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New rules clear hurdles for REIT takeoff, say

Real estate investment trust (REIT) companies are set for takeoff in the Philippines as the government finally releases regulations that include ownership and taxation requirements that will spur additional investment in the country’s booming property development and infrastructure sectors.

The Department of Finance (DOF), Securities and Exchange Commission (SEC), Bureau of Internal Revenue (BIR), and Philippine Stock Exchange (PSE) launched the amendments to the regulations governing REITs in a joint signing ceremony on Monday at the DOF office in Manila.
The SEC issued amendments to the implementing rules and regulations (IRR) of the REIT Act of 2009.

In the same ceremony, the DOF and the BIR released a new revenue regulation updating the tax treatment of REIT transactions, specifically on tax incentives for REIT companies and the exemption from VAT of the transfer of property to a REIT company in exchange for its shares of stocks, among others.

The PSE also issued amendments to the Listing Rules for REITs that provide the appropriate mechanisms, internal controls, and procedures to monitor the compliance of REITs with the applicable rules and regulations.

In his opening remarks, Finance Secretary Carlos Dominguez III referred to REITs as “a powerful financial concept, enabling the creation of investment trusts that purchase, develop, and operate income-generating real estate assets.” The listing of REIT companies on the stock exchange create “a secure opportunity for small investors to participate in the growth of property development in the country,” and is “a big step forward for greater inclusiveness in the financial system.”

The government has revised regulations governing REIT companies in response to concerns of stakeholders, while ensuring that the gains from the implementation of the law would still redound to the benefit of the Filipino people. “We took on this challenge but had to be sure that the tax incentives would not be prone to abuse. We had to be very clear in our revenue regulations. This is why we needed to recast the existing revenue guidelines,” said Dominguez.

“We likewise wanted to be sure that the large investment funds to be raised using this mechanism will be reinvested exclusively within the country’s real estate and infrastructure sector. The reinvestment requirement is the regulatory framework, which ensures that the funds invested by Filipinos will stay in our domestic economy and will contribute to the improvement of our country’s infrastructure, rather than the benefits being squirreled away to other markets and countries,” he added.

Meanwhile, SEC Chairman Emilio Aquino echoed that the amendment of the REIT IRR advances the state policy to democratize wealth by broadening the participation of Filipinos in the Philippine real estate market.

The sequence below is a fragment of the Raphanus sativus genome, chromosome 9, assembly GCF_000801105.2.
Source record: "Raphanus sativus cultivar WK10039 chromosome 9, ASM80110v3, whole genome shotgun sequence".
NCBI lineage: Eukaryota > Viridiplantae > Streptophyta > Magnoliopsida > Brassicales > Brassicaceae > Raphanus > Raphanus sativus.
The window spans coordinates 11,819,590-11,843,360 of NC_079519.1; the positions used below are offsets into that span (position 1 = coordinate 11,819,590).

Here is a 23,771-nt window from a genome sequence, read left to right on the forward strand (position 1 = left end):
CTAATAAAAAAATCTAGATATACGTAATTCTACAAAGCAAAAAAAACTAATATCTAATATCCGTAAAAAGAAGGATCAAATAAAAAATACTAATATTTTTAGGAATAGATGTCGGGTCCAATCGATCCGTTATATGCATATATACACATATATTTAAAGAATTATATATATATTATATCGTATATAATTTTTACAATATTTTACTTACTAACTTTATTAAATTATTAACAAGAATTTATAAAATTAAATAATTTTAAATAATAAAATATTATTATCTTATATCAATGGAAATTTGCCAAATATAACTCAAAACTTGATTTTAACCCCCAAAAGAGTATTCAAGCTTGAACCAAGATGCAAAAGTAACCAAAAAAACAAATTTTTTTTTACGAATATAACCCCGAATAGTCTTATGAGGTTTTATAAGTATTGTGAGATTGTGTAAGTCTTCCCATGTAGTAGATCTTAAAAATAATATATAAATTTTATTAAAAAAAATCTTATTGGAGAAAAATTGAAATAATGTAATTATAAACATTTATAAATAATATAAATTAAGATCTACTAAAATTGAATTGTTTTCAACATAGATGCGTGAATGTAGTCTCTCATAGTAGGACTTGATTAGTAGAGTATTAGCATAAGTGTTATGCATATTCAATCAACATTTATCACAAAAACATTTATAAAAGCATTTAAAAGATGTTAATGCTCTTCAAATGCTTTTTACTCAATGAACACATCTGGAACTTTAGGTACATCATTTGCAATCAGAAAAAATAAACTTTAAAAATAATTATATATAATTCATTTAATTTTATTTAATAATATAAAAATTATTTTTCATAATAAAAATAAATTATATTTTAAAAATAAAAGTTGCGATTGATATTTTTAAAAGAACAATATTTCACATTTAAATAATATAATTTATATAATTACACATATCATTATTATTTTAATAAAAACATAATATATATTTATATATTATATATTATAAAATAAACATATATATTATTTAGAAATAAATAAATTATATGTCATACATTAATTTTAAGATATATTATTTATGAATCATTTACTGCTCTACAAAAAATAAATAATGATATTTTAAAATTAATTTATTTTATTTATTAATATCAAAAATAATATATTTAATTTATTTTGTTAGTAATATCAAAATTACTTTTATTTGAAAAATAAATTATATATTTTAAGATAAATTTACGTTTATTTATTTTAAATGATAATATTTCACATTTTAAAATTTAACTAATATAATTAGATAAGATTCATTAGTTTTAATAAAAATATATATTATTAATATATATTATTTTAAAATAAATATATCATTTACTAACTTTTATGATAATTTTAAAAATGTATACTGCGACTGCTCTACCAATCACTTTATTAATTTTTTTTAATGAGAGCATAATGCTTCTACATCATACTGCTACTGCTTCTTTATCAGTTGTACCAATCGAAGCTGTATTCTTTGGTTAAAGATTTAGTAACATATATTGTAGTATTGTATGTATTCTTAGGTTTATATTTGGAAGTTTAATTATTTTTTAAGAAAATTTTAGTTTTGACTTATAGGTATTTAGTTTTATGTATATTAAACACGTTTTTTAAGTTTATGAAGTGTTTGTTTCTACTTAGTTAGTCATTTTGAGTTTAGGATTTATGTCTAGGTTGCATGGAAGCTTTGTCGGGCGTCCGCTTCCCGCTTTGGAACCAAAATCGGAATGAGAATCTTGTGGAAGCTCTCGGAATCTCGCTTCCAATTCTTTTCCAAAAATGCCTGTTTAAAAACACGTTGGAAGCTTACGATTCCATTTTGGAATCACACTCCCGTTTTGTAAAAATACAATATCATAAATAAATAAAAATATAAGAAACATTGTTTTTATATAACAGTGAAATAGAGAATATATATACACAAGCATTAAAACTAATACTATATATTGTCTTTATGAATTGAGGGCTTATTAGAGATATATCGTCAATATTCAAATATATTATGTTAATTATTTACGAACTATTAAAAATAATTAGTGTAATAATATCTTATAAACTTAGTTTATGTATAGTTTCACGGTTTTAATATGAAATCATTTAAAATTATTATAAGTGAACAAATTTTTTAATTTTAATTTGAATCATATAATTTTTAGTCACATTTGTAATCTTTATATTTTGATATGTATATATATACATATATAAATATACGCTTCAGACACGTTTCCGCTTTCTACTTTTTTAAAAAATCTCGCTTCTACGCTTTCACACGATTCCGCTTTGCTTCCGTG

“REITs allow Filipinos to invest in the real estate market without owning actual property or the disadvantages of high transaction costs and illiquidity,” Aquino said. “They also help investors achieve better returns or volatility outcomes by allowing property developers to diversify their portfolios.”

“REITs are a welcome addition to our product offerings as they will help our market become more competitive in the region,” PSE President-CEO Ramon Monzon said. “Potential issuers and investors, both retail and institutional, have been looking forward to the introduction of REITs in the country given the benefits of both listing and investing in this new asset class.”

The revised issuances are also welcome news to private sector players, who have been anticipating the amendments that will allow REIT companies to take off.

REITs were previously required to maintain a 40-percent public ownership in the first year of their listing. Prior to its amendment, Rule 4 of the IRR further required REITs to increase their public float to 67 percent within three years from their listing.

The revised IRR launched on Monday lowered the minimum public ownership requirement in line with the provision of the REIT Act that a REIT company must have at least 1,000 public shareholders each owning at least 50 shares of any class of shares and, in aggregate, at least one-third of the outstanding capital stock.

The SEC will also require that any proceeds from the sale of shares or other securities issued in exchange for income-generating real estate transferred to the REIT, and from the sale of any income-generating real estate to the REIT, must be reinvested by a sponsor or promoter in a real estate, redevelopment or infrastructure project in the Philippines.

To further facilitate the formation of REITs in the country, the SEC enhanced the qualification requirements of REIT fund managers and property managers under Rules 6 and 7 of the IRR, to ensure their independence and specify minimum requirements for their organization, among others.

The BIR, meanwhile, amended past revenue regulations to expressly exempt from the 12 percent VAT the transfer of property in exchange for shares for control in a REIT, in accordance with Republic Act No. 10963, or the Tax Reform for Acceleration and Inclusion (TRAIN) Law.

The BIR further removed the requirement for a REIT to place in escrow, in favor of the Bureau, the income tax collectible from the REIT on dividends declared and deducted from its taxable income, as well as the 50 percent documentary stamp tax (DST) given as incentive on the transfer of real property to the REIT.

The signing ceremony of REIT regulations was witnessed by AAMBIS-OWA Rep. Sharon Garin, chairperson of the House committee on economic affairs.

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